Thursday, December 18, 2008

Caffeine is my friend

The week of Thanksgiving I stayed home with my family and, inadvertently, broke the routine I normally keep on days when I head into my office. Two days in I suddenly felt ill, but since I'd been traveling a lot I chalked it up to fighting off the flu or some bug I caught on an airplane. Then by day three the low-grade fever led to chills, which turned into fatigue, which morphed into lassitude, apathy and despair.

I started searching Google for symptoms, always a bad idea for a neurotic writer, only to discover that a search based on anything from a sore throat to a runny nose results in a list of possible diseases so deadly you'll be convinced you have dengue fever just from looking at the screen.

Then someone observed that I wasn't walking around with my usual cup of coffee or glass of iced tea, and it hit me. Without planning to I had stopped drinking caffeine, something I've been doing for more than two decades with a zeal normally associated with drunks or meth addicts. I looked into it, and apparently the crushing headache people associate with caffeine withdrawal is only the beginning. Caffeine, though mild in its effects relative to most stimulants, is considered one of the most addictive substances on earth, and if you've been consuming it in vast quantities for an extended period of time, it becomes so integral to your biochemistry that sudden withdrawal brings all the symptoms of the flu, right down to fever and body aches, followed by depression, apathy and a change in perspective that makes Eeyore look like an optimist.

Who knew?

Some people would have seized the moment and tried to free themselves from the shackles of this nefarious drug. But since I was about ready to jump into the bay, I decided to have a cup of java. I felt better, so I had another. Even better. After three cups my wife declared "Hey, you got your personality back!" The sun was up and so was I, life was good and tomorrow was full of possibilities. I drank so much coffee and tea that my teeth started to vibrate. I didn't sleep all that well that particular night, but for some reason I didn't care. I had the strength of ten men.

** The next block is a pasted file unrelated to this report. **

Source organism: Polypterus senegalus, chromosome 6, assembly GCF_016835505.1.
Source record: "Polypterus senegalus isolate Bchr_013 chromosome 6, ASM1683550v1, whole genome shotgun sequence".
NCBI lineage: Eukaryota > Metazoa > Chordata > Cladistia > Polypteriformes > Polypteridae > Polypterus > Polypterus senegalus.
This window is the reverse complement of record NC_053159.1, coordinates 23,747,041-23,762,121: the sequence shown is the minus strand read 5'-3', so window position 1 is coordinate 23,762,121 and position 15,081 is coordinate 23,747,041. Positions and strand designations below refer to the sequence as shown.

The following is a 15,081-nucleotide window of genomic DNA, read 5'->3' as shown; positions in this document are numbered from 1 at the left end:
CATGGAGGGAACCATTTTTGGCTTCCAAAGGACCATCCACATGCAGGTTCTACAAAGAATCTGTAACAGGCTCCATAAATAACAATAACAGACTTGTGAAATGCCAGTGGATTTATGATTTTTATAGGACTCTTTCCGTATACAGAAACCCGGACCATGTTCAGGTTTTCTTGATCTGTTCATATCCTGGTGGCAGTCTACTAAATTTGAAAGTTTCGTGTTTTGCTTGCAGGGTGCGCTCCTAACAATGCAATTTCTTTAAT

Now I should probably slowly and deliberately wean myself off the drug, switch to decaf before I find myself stranded in someplace where coffee, tea or Mountain Dew don't exist. Or calm my nerves before I start twitching like a politician taking a lie detector test. And maybe some day I will.

But for now caffeine is my friend. I'm secretly hoping to get the balance just right, so I can maintain maximum productivity until one day I spontaneously combust. (I could be the first documented case, and we'd finally know the cause.) My doctor said as long as it works for me, not to worry. There are worse vices to have, habits so obsessive they take you away from normal social discourse, your family and friends, until you find yourself alone in a room staring at a blank computer screen like a madman.

Oh wait, I have that habit, too. It's called writing...


Jess Lourey said...

Nice! A blog post that mentions Eeyore. Well done.

Joanna Campbell Slan said...

I had the opposite problem. I drank too much at various sittings, felt dizzy when I stood, and lost the feeling in the tips of my fingers. It's much more powerful than we give it credit for!

Mark Combes said...

Self medication is underrated in my opinion. There is a reason the drug store is full of over-the-counter drugs. I say try them all! Viva la caffeine!

Cricket McRae said...

My grandma used to make "cowboy coffee" -- boil the coffee in a pan on the stove, then throw in an eggshell to make the grounds sink to the bottom so you could pour it off the top. From that to living in Seattle, where coffee is as fancy as it comes, I've always loved the stuff.

Here's to the Almighty Caffeine!

Keith Raffel said...

Wow. That lack of coffee really made a difference. In that photo of you with the Dunkin Donuts cup, well, it doesn't look like you at all.

G.M. Malliet said...

How many books would not have been written if not for caffeine?

I resisted Starbucks for years; now I get it.

Anonymous said...

Caffeine Addiction - Caffeine Effects and Withdrawal part II

Caffeine addiction shows up when a person cannot stop consuming caffeine in high amounts, causing his/her body to demand the substance and react negatively if that no caffeine is intake. Caffeine may not be addictive in the traditional sense, but the body builds up a tolerance over time; some people find it very hard to function well without at least one cup of strong coffee or tea in the morning. The stimulating effects of caffeine are caused by a central nervous reaction, the heart rate increases, blood vessels expand and the brain receives more oxygen. These caffeine effects can last for up to 8 hours, and once they go off then the body feels extremely lazy and slow as a side effect.

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You need to be careful with caffeine withdrawal because it affects your overall health and therefore, you need to control your consumption of caffeinated products to prevent your body reactions to caffeine withdrawals. If you need more information about caffeine effects and caffeine addiction symptoms or prevention, please investigate a little further on this topics.

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